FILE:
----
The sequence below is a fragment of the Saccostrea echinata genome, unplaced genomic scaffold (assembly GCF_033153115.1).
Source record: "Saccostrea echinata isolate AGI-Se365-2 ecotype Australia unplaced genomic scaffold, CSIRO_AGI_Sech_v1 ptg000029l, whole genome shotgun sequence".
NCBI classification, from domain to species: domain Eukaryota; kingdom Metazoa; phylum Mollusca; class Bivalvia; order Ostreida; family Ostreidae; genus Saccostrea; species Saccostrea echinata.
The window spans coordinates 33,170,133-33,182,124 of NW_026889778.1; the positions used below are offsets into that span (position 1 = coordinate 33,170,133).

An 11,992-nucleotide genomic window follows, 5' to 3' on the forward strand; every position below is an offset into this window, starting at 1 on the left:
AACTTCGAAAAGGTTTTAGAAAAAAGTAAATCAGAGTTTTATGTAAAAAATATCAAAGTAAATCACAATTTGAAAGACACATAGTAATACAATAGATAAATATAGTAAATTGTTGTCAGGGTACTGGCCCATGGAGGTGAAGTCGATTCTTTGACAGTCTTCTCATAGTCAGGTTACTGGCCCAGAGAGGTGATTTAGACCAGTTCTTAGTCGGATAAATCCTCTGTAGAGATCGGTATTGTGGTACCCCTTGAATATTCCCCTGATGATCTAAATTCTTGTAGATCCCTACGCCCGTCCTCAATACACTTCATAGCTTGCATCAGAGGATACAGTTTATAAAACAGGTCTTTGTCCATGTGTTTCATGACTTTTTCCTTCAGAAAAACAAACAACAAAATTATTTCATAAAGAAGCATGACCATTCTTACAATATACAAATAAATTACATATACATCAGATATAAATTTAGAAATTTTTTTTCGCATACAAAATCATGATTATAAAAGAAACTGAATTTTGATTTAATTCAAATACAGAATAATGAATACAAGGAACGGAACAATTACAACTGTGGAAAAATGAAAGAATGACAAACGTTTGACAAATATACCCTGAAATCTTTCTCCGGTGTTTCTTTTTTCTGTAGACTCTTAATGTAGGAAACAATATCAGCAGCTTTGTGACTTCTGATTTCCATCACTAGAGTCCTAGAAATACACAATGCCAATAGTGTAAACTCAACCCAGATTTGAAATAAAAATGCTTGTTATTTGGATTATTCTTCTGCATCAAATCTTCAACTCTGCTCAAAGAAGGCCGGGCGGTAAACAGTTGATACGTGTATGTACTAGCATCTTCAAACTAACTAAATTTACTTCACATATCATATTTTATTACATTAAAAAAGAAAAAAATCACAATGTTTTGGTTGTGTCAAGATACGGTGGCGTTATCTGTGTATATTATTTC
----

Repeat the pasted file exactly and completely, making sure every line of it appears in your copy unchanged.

The sequence below is a fragment of the Saccostrea echinata genome, unplaced genomic scaffold (assembly GCF_033153115.1).
Source record: "Saccostrea echinata isolate AGI-Se365-2 ecotype Australia unplaced genomic scaffold, CSIRO_AGI_Sech_v1 ptg000029l, whole genome shotgun sequence".
NCBI classification, from domain to species: domain Eukaryota; kingdom Metazoa; phylum Mollusca; class Bivalvia; order Ostreida; family Ostreidae; genus Saccostrea; species Saccostrea echinata.
The window spans coordinates 33,170,133-33,182,124 of NW_026889778.1; the positions used below are offsets into that span (position 1 = coordinate 33,170,133).

An 11,992-nucleotide genomic window follows, 5' to 3' on the forward strand; every position below is an offset into this window, starting at 1 on the left:
AACTTCGAAAAGGTTTTAGAAAAAAGTAAATCAGAGTTTTATGTAAAAAATATCAAAGTAAATCACAATTTGAAAGACACATAGTAATACAATAGATAAATATAGTAAATTGTTGTCAGGGTACTGGCCCATGGAGGTGAAGTCGATTCTTTGACAGTCTTCTCATAGTCAGGTTACTGGCCCAGAGAGGTGATTTAGACCAGTTCTTAGTCGGATAAATCCTCTGTAGAGATCGGTATTGTGGTACCCCTTGAATATTCCCCTGATGATCTAAATTCTTGTAGATCCCTACGCCCGTCCTCAATACACTTCATAGCTTGCATCAGAGGATACAGTTTATAAAACAGGTCTTTGTCCATGTGTTTCATGACTTTTTCCTTCAGAAAAACAAACAACAAAATTATTTCATAAAGAAGCATGACCATTCTTACAATATACAAATAAATTACATATACATCAGATATAAATTTAGAAATTTTTTTTCGCATACAAAATCATGATTATAAAAGAAACTGAATTTTGATTTAATTCAAATACAGAATAATGAATACAAGGAACGGAACAATTACAACTGTGGAAAAATGAAAGAATGACAAACGTTTGACAAATATACCCTGAAATCTTTCTCCGGTGTTTCTTTTTTCTGTAGACTCTTAATGTAGGAAACAATATCAGCAGCTTTGTGACTTCTGATTTCCATCACTAGAGTCCTAGAAATACACAATGCCAATAGTGTAAACTCAACCCAGATTTGAAATAAAAATGCTTGTTATTTGGATTATTCTTCTGCATCAAATCTTCAACTCTGCTCAAAGAAGGCCGGGCGGTAAACAGTTGATACGTGTATGTACTAGCATCTTCAAACTAACTAAATTTACTTCACATATCATATTTTATTACATTAAAAAAGAAAAAAATCACAATGTTTTGGTTGTGTCAAGATACGGTGGCGTTATCTGTGTATATTATTTC